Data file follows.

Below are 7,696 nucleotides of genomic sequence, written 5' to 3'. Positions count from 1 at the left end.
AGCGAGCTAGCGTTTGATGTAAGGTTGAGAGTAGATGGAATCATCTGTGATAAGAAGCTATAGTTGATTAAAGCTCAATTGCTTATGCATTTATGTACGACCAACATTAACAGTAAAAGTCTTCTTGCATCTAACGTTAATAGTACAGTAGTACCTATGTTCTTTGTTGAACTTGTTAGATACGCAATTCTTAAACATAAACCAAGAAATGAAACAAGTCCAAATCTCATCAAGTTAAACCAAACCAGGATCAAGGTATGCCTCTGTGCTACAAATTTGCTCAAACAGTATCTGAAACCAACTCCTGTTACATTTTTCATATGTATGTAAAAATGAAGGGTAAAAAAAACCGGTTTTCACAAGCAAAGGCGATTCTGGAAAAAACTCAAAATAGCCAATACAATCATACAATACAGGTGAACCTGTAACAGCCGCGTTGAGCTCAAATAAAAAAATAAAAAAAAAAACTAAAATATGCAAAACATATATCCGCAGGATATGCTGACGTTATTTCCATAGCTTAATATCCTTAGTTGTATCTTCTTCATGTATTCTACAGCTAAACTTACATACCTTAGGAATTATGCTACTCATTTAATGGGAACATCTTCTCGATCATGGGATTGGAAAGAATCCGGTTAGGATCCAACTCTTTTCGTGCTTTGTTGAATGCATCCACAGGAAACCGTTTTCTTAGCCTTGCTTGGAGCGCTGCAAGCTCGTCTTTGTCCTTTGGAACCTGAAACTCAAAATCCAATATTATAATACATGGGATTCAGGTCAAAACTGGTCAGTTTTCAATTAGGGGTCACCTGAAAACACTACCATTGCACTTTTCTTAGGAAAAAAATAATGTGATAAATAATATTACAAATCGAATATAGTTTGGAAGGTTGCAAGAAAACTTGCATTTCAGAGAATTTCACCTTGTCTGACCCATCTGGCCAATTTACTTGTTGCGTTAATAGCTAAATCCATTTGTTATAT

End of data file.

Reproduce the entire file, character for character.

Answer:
Below are 7,696 nucleotides of genomic sequence, written 5' to 3'. Positions count from 1 at the left end.
AGCGAGCTAGCGTTTGATGTAAGGTTGAGAGTAGATGGAATCATCTGTGATAAGAAGCTATAGTTGATTAAAGCTCAATTGCTTATGCATTTATGTACGACCAACATTAACAGTAAAAGTCTTCTTGCATCTAACGTTAATAGTACAGTAGTACCTATGTTCTTTGTTGAACTTGTTAGATACGCAATTCTTAAACATAAACCAAGAAATGAAACAAGTCCAAATCTCATCAAGTTAAACCAAACCAGGATCAAGGTATGCCTCTGTGCTACAAATTTGCTCAAACAGTATCTGAAACCAACTCCTGTTACATTTTTCATATGTATGTAAAAATGAAGGGTAAAAAAAACCGGTTTTCACAAGCAAAGGCGATTCTGGAAAAAACTCAAAATAGCCAATACAATCATACAATACAGGTGAACCTGTAACAGCCGCGTTGAGCTCAAATAAAAAAATAAAAAAAAAAACTAAAATATGCAAAACATATATCCGCAGGATATGCTGACGTTATTTCCATAGCTTAATATCCTTAGTTGTATCTTCTTCATGTATTCTACAGCTAAACTTACATACCTTAGGAATTATGCTACTCATTTAATGGGAACATCTTCTCGATCATGGGATTGGAAAGAATCCGGTTAGGATCCAACTCTTTTCGTGCTTTGTTGAATGCATCCACAGGAAACCGTTTTCTTAGCCTTGCTTGGAGCGCTGCAAGCTCGTCTTTGTCCTTTGGAACCTGAAACTCAAAATCCAATATTATAATACATGGGATTCAGGTCAAAACTGGTCAGTTTTCAATTAGGGGTCACCTGAAAACACTACCATTGCACTTTTCTTAGGAAAAAAATAATGTGATAAATAATATTACAAATCGAATATAGTTTGGAAGGTTGCAAGAAAACTTGCATTTCAGAGAATTTCACCTTGTCTGACCCATCTGGCCAATTTACTTGTTGCGTTAATAGCTAAATCCATTTGTTATAT